Twitter Tantrums: Is Sushma Swaraj Giving Her Long-Cherished Dream A Fresh Shot?

by Rajan Laad - Jul 6, 2018 09:54 AM
Twitter Tantrums: Is Sushma Swaraj Giving Her Long-Cherished Dream A Fresh Shot?It must be remembered that Sushma Swaraj was once a strong contender for the post of prime minister. (PRAKASH SINGH/AFP/Getty Images)
Snapshot
  • The External Affairs Minister’s handling of an interfaith couple’s exaggerated online rant against a passport officer is befuddling.

    Her ‘unblocking’ of a consistent anti-Modi troll on Twitter appears to signal that she may be positioning herself against the Prime Minister.

In the old days, the only way to counter biased or mendacious reporting was to write angry letters to the editor. The letters were usually consigned to the dustbin, causing erstwhile news media personnel to feel like royalty. They could say or write whatever they pleased without any consequence. However, social media has been a great leveller, and has empowered the regular citizen to question and counter what they read or hear. To keep up with this development, mediapersons caught being biased or peddling lies have a standard method of reaction.

First, they highlight abusive (even unrelated) reactions and then rush to claim victimhood. Their falsehoods, biases, and mistakes are forgotten, as their victimhood affords them great accolades in the echo chambers. They even receive international recognition and can be part of “think tanks” that lament the fact that democracy in Narendra Modi’s India is under attack. Pecuniary gains may follow with book deals, speeches, and appearances.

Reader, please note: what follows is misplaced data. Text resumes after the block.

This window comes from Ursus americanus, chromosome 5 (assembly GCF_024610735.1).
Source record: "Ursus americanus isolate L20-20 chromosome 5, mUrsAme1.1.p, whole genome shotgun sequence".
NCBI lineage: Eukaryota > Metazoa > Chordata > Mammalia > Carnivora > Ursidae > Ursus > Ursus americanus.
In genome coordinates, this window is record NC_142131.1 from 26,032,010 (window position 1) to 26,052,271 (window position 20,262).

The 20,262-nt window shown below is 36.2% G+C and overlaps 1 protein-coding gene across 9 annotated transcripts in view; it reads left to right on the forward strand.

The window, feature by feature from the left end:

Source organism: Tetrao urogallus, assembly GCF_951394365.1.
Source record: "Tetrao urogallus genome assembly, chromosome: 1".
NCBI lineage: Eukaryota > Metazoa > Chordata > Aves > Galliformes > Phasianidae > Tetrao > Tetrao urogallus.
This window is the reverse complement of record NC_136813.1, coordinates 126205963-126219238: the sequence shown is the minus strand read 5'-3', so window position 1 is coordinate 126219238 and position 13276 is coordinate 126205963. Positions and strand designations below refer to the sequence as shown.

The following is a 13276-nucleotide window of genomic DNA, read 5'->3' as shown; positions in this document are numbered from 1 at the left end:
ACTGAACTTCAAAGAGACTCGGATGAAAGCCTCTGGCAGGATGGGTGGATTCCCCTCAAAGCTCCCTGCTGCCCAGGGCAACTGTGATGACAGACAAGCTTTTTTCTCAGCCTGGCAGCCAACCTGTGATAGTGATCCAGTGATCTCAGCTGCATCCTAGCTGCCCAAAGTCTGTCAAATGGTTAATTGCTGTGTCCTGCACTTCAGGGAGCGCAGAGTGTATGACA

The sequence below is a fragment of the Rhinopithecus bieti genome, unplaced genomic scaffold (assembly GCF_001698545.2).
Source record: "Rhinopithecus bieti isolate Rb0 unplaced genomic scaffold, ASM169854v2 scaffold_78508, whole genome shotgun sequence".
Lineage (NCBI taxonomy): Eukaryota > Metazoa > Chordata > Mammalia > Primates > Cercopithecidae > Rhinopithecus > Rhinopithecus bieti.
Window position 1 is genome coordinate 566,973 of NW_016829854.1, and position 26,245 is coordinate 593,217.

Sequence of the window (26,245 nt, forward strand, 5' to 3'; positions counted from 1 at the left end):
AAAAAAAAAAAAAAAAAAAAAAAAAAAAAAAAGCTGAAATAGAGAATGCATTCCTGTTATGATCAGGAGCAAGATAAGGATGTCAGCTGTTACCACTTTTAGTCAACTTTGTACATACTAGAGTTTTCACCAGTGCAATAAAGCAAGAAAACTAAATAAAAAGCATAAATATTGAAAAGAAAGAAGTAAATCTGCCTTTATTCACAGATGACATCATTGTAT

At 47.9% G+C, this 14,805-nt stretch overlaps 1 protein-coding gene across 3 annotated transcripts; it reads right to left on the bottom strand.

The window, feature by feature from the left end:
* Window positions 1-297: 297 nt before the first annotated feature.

Sushma Swaraj has been a leading figure in the Bharatiya Janata Party (BJP) for many decades and has many records to her credit – youngest ever cabinet minister in the country at 25, the Haryana state president of the Janata Party at 27, and the first woman spokesperson of a national political party in India among others. She also has, to her credit, held multifarious positions such as first female BJP chief minister, Union cabinet minister, general secretary, party spokesperson, leader of opposition, and external affairs minister. Swaraj is also Indian Parliament's first and only woman Member of Parliament honoured with the ‘Outstanding Parliamentarian Award’.

A few weeks ago, an interfaith couple claimed that a passport officer had insulted and shamed them during the course of their interview for passports. The media attacked the passport officer for ‘bigotry’ and predictably linked it to the ‘growing intolerance’ in Modi’s India. The Ministry of External Affairs (MEA) then swung into ‘remedial’ action, transferred the officer, and granted the couple a passport instantly, without any background checks.

Then the truth began to emerge that the couple had supplied falsified documents while eyewitnesses stated that the passport officer had not been rude at all. In fact, the rudeness was on the part of the couple. There was news of the eyewitness being kidnapped as well. Social media was one of the driving forces behind this truth coming to light.

As the head of the MEA, the least we could expect was a statement from Swaraj on the matter, and the hope was that she would initiate a rapid but thorough investigation and then take suitable remedial actions. But alas, Swaraj was taken in by the version of the ‘victim’, without verifying facts.

Detractors of the Bharatiya Janata Party (BJP) in the media and even members of the various opposition parties were sympathetic to the minister. Some even said that Swaraj deserved it for being in a party that actively supported ‘abusive trolls’.